Written by Dr. Simon Toubeau
France and Italy are now in an open diplomatic crisis, provoked by a recent meeting between Luigi Di Maio, Italy’s Deputy Prime Minister and … Read the rest
Written by Lewis Scott.
Tech-savvy Scots were quick to CTRL+F the draft Withdrawal Agreement between the UK and the EU when it was released last Wednesday. They found, to their … Read the rest
Written by Francesca Speed.
On November 8th, the United States elected Donald Trump as its forty-fifth president. Just six days earlier, the Chicago Cubs won the 2016 World Series, ending a record-setting 108-year drought. The last time the Cubs won the World Series, Israel Zangwill’s The Melting Pot had just made its theatre debut, and with the election of Trump, one must ask whether the era of using “the melting pot” as a metaphor for the multiculturalism of American society has come to an unceremonious end.
As his administration winds down, Barack Obama has plenty to be proud of. He can point to international breakthroughs that seemed unthinkable when he took office, from the nuclear agreement with Iran to the reopening of diplomatic relations with Cuba after almost 60 years. He can cite the concerted international action to stave off economic catastrophe, a more constructive US approach to Latin America, and a solid if cautious relationship with China.
But as far as Obama’s legacy goes, few of these noble achievements will stick to the wall after he gives his farewell speech in January 2017. Instead, he will always be associated with the fate of one country: Syria.
Written by Vanessa Pupavac.
Martha: Truth or illusion, George; you don’t know the difference.
George: No, but we must carry on as though we did.
Edward Albee’s Who’s Afraid of Virginia Woolf?
Edward Albee’s Who’s Afraid of Virginia Woolf? opened on 13 October 1962 under the shadow of the Cuban missile crisis and its literary interpretation has been shaped by the threat of nuclear war. I saw Albee’s play at the National Theatre in 1981, the start of the decade which witnessed the Cold War reignited politically and the threat of nuclear war renewed. The play had not been performed in London for a generation, but the film version starring Richard Burton and Elizabeth Taylor had maintained its appeal.
Written by Louise Kettle.
Although it will take time to wade through the details of this hefty document, it’s already clear that few people have escaped the careful and critical eye of the inquiry – including former British Prime Minister Tony Blair, the intelligence community, and the military.
The report’s key point is that the Iraq War happened principally because of failures to challenge key parts of the case for war and to plan for the invasion’s aftermath. From the outset, the report makes clear that the war was not one of last resort, that Iraq posed no imminent threat to the UK, that the intelligence assessments the government drew on were ill-founded, and that more peaceful options should have been exhausted before military ones were entertained.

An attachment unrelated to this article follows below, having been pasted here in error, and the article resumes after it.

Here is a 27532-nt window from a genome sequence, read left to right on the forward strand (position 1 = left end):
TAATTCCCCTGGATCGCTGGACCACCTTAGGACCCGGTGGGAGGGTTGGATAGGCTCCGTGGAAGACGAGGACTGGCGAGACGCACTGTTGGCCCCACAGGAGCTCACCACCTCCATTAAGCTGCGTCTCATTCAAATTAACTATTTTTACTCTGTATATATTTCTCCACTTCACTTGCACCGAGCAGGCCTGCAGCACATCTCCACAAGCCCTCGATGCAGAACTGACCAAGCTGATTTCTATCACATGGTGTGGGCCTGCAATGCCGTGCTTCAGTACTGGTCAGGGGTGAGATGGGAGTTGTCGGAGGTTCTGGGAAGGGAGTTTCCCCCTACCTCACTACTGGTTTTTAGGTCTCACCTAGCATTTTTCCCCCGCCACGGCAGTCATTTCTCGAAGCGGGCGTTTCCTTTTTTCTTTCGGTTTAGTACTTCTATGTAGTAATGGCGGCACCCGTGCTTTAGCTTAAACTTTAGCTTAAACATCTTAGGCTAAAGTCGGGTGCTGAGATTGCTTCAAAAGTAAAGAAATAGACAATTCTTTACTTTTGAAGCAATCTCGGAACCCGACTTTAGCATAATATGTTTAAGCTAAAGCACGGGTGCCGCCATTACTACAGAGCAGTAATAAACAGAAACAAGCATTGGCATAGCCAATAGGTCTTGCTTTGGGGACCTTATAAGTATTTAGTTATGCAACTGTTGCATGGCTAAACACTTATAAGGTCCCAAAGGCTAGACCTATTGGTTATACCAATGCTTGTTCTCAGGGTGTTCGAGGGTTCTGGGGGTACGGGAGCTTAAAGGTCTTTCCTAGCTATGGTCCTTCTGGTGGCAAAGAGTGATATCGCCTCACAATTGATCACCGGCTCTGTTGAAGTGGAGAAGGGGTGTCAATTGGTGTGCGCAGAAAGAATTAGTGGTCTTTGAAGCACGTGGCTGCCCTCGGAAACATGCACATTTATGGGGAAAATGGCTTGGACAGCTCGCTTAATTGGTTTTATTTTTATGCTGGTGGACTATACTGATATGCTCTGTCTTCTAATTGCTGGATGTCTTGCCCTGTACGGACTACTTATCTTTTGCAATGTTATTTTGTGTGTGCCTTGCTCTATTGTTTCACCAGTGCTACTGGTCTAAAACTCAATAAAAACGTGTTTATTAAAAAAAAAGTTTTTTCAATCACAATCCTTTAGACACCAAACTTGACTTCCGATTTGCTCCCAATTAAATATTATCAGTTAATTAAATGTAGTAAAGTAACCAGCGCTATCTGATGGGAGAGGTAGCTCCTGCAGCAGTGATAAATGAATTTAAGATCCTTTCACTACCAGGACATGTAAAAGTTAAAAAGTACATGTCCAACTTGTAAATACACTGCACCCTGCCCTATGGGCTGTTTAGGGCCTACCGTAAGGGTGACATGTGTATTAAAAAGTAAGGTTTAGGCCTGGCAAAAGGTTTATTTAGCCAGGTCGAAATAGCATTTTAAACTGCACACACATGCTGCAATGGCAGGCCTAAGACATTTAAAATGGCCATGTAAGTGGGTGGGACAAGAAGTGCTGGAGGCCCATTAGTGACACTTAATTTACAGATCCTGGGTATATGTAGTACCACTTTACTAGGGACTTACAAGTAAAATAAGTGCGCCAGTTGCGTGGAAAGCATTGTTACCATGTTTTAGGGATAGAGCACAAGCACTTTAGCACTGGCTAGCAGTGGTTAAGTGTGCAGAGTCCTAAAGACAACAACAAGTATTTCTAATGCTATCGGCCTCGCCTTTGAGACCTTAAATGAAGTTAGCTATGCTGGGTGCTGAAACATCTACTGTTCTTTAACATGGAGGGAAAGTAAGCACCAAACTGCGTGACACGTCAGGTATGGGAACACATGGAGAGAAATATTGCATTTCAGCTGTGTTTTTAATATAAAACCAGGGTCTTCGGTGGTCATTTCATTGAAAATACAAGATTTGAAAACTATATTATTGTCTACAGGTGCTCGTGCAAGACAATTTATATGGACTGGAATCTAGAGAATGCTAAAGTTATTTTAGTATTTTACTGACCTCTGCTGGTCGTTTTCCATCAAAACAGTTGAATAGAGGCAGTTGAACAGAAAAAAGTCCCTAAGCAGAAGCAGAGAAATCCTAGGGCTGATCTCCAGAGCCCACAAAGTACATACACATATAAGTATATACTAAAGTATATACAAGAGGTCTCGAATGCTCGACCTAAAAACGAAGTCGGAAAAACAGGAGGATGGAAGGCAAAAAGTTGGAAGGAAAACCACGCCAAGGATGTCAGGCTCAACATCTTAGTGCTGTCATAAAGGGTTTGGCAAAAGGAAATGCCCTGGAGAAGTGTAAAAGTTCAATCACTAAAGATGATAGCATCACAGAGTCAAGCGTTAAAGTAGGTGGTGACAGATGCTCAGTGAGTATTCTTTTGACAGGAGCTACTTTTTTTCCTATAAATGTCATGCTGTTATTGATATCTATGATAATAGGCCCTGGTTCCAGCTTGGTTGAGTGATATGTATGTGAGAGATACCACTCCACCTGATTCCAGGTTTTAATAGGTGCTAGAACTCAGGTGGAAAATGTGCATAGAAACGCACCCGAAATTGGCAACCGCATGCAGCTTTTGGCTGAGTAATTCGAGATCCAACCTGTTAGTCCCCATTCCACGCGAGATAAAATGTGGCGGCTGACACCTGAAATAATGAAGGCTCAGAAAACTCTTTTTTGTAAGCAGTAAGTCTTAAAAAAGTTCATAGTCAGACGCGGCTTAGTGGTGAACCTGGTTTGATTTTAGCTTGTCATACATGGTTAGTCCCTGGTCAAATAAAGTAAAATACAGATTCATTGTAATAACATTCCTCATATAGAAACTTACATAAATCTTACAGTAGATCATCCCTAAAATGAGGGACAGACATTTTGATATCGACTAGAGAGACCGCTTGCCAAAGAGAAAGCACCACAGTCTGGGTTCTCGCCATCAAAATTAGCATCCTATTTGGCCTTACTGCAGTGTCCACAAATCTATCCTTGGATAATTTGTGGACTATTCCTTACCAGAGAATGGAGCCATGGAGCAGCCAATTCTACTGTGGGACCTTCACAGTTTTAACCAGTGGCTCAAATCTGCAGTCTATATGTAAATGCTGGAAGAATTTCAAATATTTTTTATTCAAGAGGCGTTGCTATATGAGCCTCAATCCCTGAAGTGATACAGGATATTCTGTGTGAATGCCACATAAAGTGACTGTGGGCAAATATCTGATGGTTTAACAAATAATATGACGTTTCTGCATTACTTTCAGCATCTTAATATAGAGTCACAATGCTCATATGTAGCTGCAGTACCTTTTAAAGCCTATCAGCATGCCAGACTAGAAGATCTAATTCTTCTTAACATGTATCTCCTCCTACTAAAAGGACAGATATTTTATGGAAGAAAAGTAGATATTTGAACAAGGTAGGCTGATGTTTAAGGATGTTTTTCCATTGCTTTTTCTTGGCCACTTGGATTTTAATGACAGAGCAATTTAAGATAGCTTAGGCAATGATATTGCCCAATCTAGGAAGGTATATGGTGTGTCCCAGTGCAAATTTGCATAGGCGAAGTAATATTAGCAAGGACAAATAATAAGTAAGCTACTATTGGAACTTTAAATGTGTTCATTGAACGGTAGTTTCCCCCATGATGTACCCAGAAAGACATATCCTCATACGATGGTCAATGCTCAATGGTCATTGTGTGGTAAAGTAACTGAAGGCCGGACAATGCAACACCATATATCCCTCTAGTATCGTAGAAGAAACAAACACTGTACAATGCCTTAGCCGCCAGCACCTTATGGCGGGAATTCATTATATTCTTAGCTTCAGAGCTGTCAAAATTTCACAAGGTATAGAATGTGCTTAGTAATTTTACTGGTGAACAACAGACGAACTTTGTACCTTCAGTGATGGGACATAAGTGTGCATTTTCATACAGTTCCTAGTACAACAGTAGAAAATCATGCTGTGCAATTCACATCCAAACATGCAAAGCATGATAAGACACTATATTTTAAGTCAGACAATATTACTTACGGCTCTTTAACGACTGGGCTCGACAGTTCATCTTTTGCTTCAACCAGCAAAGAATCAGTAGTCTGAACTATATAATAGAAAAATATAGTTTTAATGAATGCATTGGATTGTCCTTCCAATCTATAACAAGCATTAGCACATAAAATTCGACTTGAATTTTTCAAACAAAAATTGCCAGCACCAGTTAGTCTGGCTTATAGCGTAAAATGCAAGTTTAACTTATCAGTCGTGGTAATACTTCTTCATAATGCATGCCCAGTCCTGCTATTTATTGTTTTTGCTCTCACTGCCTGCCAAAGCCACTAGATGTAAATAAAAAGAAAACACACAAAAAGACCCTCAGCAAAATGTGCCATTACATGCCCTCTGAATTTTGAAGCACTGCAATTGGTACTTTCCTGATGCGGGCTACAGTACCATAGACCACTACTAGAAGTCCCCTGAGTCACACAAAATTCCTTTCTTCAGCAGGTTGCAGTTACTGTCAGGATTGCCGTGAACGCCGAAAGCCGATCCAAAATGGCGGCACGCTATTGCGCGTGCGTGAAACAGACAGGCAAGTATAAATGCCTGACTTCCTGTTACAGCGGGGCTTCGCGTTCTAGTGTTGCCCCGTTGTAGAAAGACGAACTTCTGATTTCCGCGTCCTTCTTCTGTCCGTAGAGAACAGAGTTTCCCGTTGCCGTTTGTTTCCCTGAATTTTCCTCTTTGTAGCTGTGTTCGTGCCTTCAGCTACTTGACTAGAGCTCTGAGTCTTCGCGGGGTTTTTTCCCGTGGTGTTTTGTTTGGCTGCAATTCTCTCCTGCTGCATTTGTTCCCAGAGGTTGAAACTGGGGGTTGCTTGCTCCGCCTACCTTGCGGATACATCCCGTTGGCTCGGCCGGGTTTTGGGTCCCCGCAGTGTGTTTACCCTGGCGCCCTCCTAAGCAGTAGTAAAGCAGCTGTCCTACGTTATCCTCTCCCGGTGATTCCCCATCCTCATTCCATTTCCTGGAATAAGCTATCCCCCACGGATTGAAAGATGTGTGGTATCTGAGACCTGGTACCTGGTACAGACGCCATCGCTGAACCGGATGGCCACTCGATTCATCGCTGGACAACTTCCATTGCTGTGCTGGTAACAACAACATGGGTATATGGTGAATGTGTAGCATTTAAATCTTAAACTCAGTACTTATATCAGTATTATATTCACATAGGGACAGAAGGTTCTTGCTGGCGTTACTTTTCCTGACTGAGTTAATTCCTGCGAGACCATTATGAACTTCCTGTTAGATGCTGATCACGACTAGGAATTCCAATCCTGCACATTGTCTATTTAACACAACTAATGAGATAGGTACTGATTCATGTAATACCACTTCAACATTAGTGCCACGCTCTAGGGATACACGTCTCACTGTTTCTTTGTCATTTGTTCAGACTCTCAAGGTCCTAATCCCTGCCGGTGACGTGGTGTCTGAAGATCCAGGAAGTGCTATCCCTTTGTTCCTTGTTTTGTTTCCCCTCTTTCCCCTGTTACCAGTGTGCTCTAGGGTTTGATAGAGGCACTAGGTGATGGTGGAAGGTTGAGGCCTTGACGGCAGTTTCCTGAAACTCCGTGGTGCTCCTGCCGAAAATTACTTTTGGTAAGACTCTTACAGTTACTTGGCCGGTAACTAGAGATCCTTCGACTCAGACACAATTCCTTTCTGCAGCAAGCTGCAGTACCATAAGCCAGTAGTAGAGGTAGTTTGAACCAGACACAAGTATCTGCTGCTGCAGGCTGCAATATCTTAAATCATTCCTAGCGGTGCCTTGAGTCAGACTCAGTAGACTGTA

Written by Louise Kettle
Since 23rd June British politics has been focused on the fallout from Brexit, but this week another tremor will be hitting the establishment. On Wednesday the long awaited Iraq Inquiry report will be published. So what should we expect?
The inquiry into the Iraq War has lasted longer than the war itself. Announced in June 2009 it began hearing evidence in November of the same year. It had the huge scope of examining the run-up to the war, the military action and its aftermath and was tasked with establishing what happened during this time and what lessons could be learned for the future.
North Korea’s announcement that it had successfully tested a hydrogen bomb was met with shock and surprise around the world – but there have been months of indications that something in just this vein was on the way.
Kim Jong-Un’s visit to Phyongchon Revolutionary Site near Pyongyang in December 2015 would have passed with little comment were it not for the young leader’s passing mention that his state was ready to detonate a hydrogen bomb. North Korea’s nuclear arsenal, what it calls its “treasured swords”, has only briefly and tenuously been demonstrated, and when Kim made this unexpected announcement, the outside world was sceptical that Pyongyang had really mastered this complicated and demanding technology.
Written by Simon Reich.
Winston Churchill famously suggested that:
You can always count on Americans to do the right thing – after they’ve tried everything else.
Speaking with his characteristic mix of the compassionate and cerebral, the articulate and analytic, President Obama reminded Americans of the need for “strategic patience” in battling ISIS on Sunday night. He largely rejected Churchillian grand rhetoric. The nearest he got was when he said that “freedom is more powerful than fear.”
What he did was to lay out America’s policy approach. It is one that mixes the domestic and the foreign: a greater emphasis on the regulation of the visa program, community outreach and gun control at home; intensified support for the multilateral forces and the use of intelligence abroad.
An alliance of centre-left, centrist and right-wing opposition parties has scored a resounding victory in Venezuela’s parliamentary elections – marking a seismic shift for the country.
Breaking two decades of dominance by the socialist government, the Democratic Unity alliance has won the vast majority of seats, after promising economic and social change.
The government will stay on because president Nicolas Maduro holds executive power, but the sizeable majority won by the opposition is a strong signal that a recall referendum could take place in 2016.